Haiti’s Latest Indignity at the Hands of Dogooders, Oxfam’s Sex Scandal
Jeffrey Sommers
Bond Villain in the World Economy: Latvia’s Offshore Banking Sector
Mark Schuller
Haiti’s Latest Indignity at the Hands of Dogooders, Oxfam’s Sex Scandal
T.J. Coles
How the US Bullies North Korea, 1945-Present
Ipek S. Burnett
Rethinking Freedom in the Era of Mass Shootings
Manuel E. Yepe
Fire and Fury: More Than a Publishing Hit
Patrick Bobilin
Caught in a Trap: Being a Latino Democrat is Being in an Abusive Relationship
Laurel Krause
From Kent State to Parkland High: Will America Ever Learn?
Terry Simons
Congress and the AR-15: One NRA Stooge Too Many
George Wuerthner
Border Wall Delusions
Manuel García, Jr.
The Anthropocene’s Birthday, or the Birth-Year of Human-Accelerated Climate Change
Thomas Knapp
Extraordinary Popular Delusions and the Madness of Russiagate
February 21, 2018
Cecil Bothwell
Billy Graham and the Gospel of Fear
Ajamu Baraka
Venezuela: Revenge of the Mad-Dog Empire
Edward Hunt
Treating North Korea Rough
Binoy Kampmark
Meddling for Empire: the CIA Comes Clean
Ron Jacobs
Stamping Out Hunger
Ammar Kourany – Martha Myers
So, You Think You Are My Partner? International NGOs and National NGOs, Costs of Asymmetrical Relationships
Michael Welton
1980s: From Star Wars to the End of the Cold War
Judith Deutsch
Finkelstein on Gaza: Who or What Has a Right to Exist? 
Kevin Zeese - Margaret Flowers
War Preparations on Venezuela as Election Nears
Wilfred Burchett
Vietnam Will Win: Military Realities
Steve Early
Refinery Safety Campaign Frays Blue-Green Alliance
Ali Mohsin
Muslims Face Increasing Discrimination, State Surveillance Under Trump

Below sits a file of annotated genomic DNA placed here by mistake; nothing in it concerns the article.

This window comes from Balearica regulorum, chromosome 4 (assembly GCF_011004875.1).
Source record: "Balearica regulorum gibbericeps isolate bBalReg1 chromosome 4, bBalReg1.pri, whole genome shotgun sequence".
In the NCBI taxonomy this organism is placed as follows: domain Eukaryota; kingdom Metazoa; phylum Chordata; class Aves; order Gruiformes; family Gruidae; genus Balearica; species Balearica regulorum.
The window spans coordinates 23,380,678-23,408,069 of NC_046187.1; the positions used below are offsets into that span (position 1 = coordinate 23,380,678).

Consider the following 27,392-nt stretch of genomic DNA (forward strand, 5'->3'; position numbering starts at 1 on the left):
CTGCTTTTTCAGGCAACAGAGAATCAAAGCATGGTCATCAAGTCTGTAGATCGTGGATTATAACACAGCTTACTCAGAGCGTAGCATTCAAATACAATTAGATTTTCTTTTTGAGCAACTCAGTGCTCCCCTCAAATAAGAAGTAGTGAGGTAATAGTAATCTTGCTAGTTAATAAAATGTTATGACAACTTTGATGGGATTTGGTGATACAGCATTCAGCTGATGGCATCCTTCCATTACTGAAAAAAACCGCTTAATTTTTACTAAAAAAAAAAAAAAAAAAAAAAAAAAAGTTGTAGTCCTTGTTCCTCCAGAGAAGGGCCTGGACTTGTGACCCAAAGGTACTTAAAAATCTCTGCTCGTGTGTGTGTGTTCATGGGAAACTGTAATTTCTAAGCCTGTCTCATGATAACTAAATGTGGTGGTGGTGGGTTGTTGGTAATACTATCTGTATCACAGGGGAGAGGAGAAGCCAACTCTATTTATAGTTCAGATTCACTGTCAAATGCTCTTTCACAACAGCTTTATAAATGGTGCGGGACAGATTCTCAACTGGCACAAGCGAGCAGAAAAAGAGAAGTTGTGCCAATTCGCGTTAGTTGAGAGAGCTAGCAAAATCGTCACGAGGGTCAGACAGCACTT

Julian Vigo
UK Mass Digital Surveillance Regime Ruled Illegal
Peter Crowley
Revisiting ‘Make America Great Again’
Andrew Stewart
Black Panther: Afrofuturism Gets a Superb Film, Marvel Grows Up and I Don’t Know How to Review It
CounterPunch News Service
A Call to Celebrate 2018 as the Year of William Edward Burghardt Du Bois by the Saturday Free School
February 20, 2018
Nick Pemberton
The Gun Violence the Media Shows Us and the State Violence They Don’t
John Eskow
Sympathy for the Drivel: On the Vocabulary of President Nitwit
John Steppling
Trump, Putin, and Nikolas Cruz Walk Into a Bar…
John W. Whitehead
America’s Cult of Violence Turns Deadly
Ishmael Reed
Charles F. Harris: He Popularized Black History
Will Podmore
Paying the Price: the TUC and Brexit
George Burchett
Plumpes Denken: Crude thinking
Binoy Kampmark
The Caring Profession: Peacekeeping, Blue Helmets and Sexual Abuse
Lawrence Wittner
The Trump Administration’s War on Workers
David Swanson
The Question of Sanctions: South Africa and Palestine
Walter Clemens
Murderers in High Places
Dean Baker
How Does the Washington Post Know that Trump’s Plan Really “Aims” to Pump $1.5 Trillion Into Infrastructure Projects?
February 19, 2018
Rob Urie
Mueller, Russia and Oil Politics
Richard Moser
Mueller the Politician
Robert Hunziker
There Is No Time Left
Nino Pagliccia
Venezuela Decides to Hold Presidential Elections, the Opposition Chooses to Boycott Democracy
Daniel Warner
Parkland Florida: Revisiting Michael Fields
FacebookTwitterGoogle+RedditEmail